Starting today, 8th August, this coming week will see a beautiful western sky at twilight. With the waxing crescent moon prominently placed just to the north and east of blue-white Spica and with four of the nine planets visible following sunset, the view promises to be quite spectacular. The view this past evening was a good precursor for the coming week. With mighty Jupiter further east along the ecliptic, elusive Mercury is following the setting sun as Mars and Saturn flank the red supergiant star Antares, forming a pretty, almost-equilateral triangle.
Close to Mars is blue-white Dschubba (delta Scorpii), the crown of the scorpion, the pair making for quite a sight in binoculars (and it was quite striking in binoculars as observed by this author last night). Although Mars has lost its brilliance somewhat compared to its brightness at opposition a few months back in May, its distinctive reddish luster is still quite striking, easily outshining ruddy Antares. Regarding Dschubba, a 400 light-year distant, second-magnitude star, it recently underwent a remarkable change. Back in July 2000, it began to brighten, and during 2001 and 2002 it was closing in on first magnitude, rivaling Antares in brightness. As it turns out, it has a circumstellar disk, produced in part by rapid rotation of at least 181 kms/second, approximately 90 times that of the sun!
Thursday, 4 August, the view toward sunset from the 2.5 kilometer summit of Cerro Las Campanas in the remote Chilean Andes was amazing. Bright but fading Mercury stood very close to a two day old Moon. Both a sunlit lunar crescent and earthlit lunar nightside are captured with the fleeting innermost planet in this breathtaking mountainscape. [Astronomy Picture Of The Day (NASA-APOD) for Sat, 6 August, 2016. Image Credit & Copyright: Yuri Beletsky (Carnegie Las Campanas Observatory, TWAN)].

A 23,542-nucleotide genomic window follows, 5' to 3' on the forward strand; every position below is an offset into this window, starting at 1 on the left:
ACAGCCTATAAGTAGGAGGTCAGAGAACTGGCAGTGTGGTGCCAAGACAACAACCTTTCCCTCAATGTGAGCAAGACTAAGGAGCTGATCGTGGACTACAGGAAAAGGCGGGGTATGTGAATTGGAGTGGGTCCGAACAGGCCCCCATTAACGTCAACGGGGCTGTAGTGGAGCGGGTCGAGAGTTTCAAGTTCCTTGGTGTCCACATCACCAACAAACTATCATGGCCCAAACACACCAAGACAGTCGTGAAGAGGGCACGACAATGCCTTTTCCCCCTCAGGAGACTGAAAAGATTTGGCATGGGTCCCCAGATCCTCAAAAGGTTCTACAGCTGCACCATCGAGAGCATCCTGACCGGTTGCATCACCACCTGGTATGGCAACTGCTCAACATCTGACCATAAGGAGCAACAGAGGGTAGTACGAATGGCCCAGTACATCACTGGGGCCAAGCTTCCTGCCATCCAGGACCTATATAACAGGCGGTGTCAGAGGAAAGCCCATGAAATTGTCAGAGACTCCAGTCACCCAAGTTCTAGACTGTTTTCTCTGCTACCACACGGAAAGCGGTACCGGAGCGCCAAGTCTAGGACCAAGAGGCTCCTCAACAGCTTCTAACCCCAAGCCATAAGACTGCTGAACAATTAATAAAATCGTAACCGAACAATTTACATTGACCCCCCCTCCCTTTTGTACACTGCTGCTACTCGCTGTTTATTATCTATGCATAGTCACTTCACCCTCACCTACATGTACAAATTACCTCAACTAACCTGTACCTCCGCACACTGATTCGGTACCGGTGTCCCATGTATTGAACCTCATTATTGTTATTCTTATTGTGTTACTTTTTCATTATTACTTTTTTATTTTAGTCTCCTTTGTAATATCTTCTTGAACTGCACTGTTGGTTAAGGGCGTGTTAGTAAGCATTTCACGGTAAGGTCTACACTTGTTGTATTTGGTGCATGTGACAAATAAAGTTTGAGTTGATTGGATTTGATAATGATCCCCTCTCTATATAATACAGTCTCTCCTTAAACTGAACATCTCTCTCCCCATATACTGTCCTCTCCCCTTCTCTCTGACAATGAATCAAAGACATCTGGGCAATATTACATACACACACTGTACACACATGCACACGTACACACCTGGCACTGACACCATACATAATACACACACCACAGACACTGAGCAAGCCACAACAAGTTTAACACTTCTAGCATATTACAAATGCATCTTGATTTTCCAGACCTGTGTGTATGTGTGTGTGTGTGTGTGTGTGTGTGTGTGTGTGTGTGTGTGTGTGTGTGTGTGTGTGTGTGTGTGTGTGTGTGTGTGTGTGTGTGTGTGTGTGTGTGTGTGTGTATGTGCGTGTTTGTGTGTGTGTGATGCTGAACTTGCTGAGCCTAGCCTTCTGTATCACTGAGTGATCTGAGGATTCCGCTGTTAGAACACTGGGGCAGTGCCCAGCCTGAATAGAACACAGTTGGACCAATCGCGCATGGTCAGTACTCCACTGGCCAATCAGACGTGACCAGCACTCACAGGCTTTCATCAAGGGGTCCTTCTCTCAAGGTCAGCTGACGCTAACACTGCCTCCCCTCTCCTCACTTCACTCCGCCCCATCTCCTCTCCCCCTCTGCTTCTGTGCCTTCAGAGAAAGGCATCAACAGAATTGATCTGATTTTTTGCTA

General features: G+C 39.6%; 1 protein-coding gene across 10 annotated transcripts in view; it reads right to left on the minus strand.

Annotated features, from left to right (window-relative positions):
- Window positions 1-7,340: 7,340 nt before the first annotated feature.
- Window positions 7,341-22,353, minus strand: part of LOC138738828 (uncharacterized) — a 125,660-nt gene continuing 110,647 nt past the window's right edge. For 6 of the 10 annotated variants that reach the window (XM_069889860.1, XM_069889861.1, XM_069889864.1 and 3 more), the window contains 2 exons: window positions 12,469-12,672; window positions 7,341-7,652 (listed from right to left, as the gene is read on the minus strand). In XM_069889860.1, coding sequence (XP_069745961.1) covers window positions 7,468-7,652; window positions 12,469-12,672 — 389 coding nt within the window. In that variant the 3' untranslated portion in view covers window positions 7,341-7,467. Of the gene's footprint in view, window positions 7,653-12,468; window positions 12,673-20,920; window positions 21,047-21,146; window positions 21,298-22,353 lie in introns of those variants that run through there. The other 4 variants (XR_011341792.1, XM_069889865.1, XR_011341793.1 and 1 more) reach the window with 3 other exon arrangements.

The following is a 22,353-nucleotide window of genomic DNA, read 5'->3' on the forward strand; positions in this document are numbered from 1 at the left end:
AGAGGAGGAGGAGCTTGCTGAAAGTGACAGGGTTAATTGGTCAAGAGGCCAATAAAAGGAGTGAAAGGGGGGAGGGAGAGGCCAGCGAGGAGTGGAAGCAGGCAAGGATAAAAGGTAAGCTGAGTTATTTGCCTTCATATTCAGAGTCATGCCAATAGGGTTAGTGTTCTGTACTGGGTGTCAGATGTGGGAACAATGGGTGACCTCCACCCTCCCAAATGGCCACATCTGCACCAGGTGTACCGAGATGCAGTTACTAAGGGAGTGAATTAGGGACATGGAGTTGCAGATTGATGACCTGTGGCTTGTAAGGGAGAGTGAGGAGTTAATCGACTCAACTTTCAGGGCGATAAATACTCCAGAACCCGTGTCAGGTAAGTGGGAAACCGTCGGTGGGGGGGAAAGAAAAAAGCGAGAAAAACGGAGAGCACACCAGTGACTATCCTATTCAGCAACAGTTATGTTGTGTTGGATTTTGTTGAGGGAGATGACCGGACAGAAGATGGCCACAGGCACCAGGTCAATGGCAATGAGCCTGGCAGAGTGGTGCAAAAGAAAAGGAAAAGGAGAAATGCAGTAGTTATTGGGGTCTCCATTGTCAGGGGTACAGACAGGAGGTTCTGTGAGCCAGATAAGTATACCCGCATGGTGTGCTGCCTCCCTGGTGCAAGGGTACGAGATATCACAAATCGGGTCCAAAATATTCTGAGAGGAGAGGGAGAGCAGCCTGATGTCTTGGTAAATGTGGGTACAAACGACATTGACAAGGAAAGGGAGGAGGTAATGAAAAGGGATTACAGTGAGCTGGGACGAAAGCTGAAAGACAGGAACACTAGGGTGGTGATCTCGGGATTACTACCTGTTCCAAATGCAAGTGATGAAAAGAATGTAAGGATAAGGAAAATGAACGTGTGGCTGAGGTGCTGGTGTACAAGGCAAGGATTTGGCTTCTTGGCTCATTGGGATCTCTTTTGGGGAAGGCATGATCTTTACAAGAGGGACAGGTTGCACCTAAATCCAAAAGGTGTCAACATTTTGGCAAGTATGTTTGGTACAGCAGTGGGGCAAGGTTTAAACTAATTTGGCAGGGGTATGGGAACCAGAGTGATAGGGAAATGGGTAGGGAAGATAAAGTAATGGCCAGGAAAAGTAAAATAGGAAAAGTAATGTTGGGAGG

A pair of binoculars makes for a good viewing companion this coming week. Although the tiny disk of Mercury is only visible in a telescope, scanning east along the ecliptic from the fleet-footed Messenger at mid twilight (approximately 8:30 PM, EDT), brilliant Jupiter quickly comes into view. A keen-eyed observer can spot the giant planet’s four Galilean satellites with binoculars as tiny specks flanking the planet on either side. A careful, steady hand helps and, if you spot them (as I did recently with my 9×63 binoculars), you will note that the plane of their orbits aligns with the plane of the ecliptic – this is one advantage to observing with binoculars, quick eye reference to the sky, the larger, normal-eye view allowing for these comparisons.
While you’re observing Jupiter, keep in mind that in this moment, Juno is in orbit, having arrived on the 4th of July. Although we couldn’t actually ever see it from Earth, even with our most powerful telescopes, the knowledge that it is there, representing us on a mission of discovery and exploration, a view through binoculars, Jupiter appearing very much as it would have appeared to Galileo over 400 years ago, makes your observations that much more meaningful. In a very real sense, this singular act connects you to all of us, to all of humanity, to all the greats of long-past generations who did as you’re doing in this moment, looking up and out towards our collective future and our destiny.
Continuing the easterly scan, the waxing crescent moon comes into view, complete with Earth-shine, the reflected sunlight from the Earth striking the moon. Completing our quick scan of the southwest sky is Saturn, the ringed beauty, furthest to the east. Like the Galilean moons of Jupiter, the rings are visible through 9×63 binoculars to those with a keen eye and a steady hand. Most binoculars are equipped with standard tripod mounting provisions and, to get the best view, use of a tripod is advantageous, especially when sharing the view with family and friends.
Meanwhile, in the east, we have many shades of red, orange and yellow, colors reflected off this lovely bank of cumulus clouds and colors typical of the sky opposite the setting sun or at the very beginnings of twilight.
All our science, measured against reality, is primitive and childlike-and yet it is the most precious thing we have
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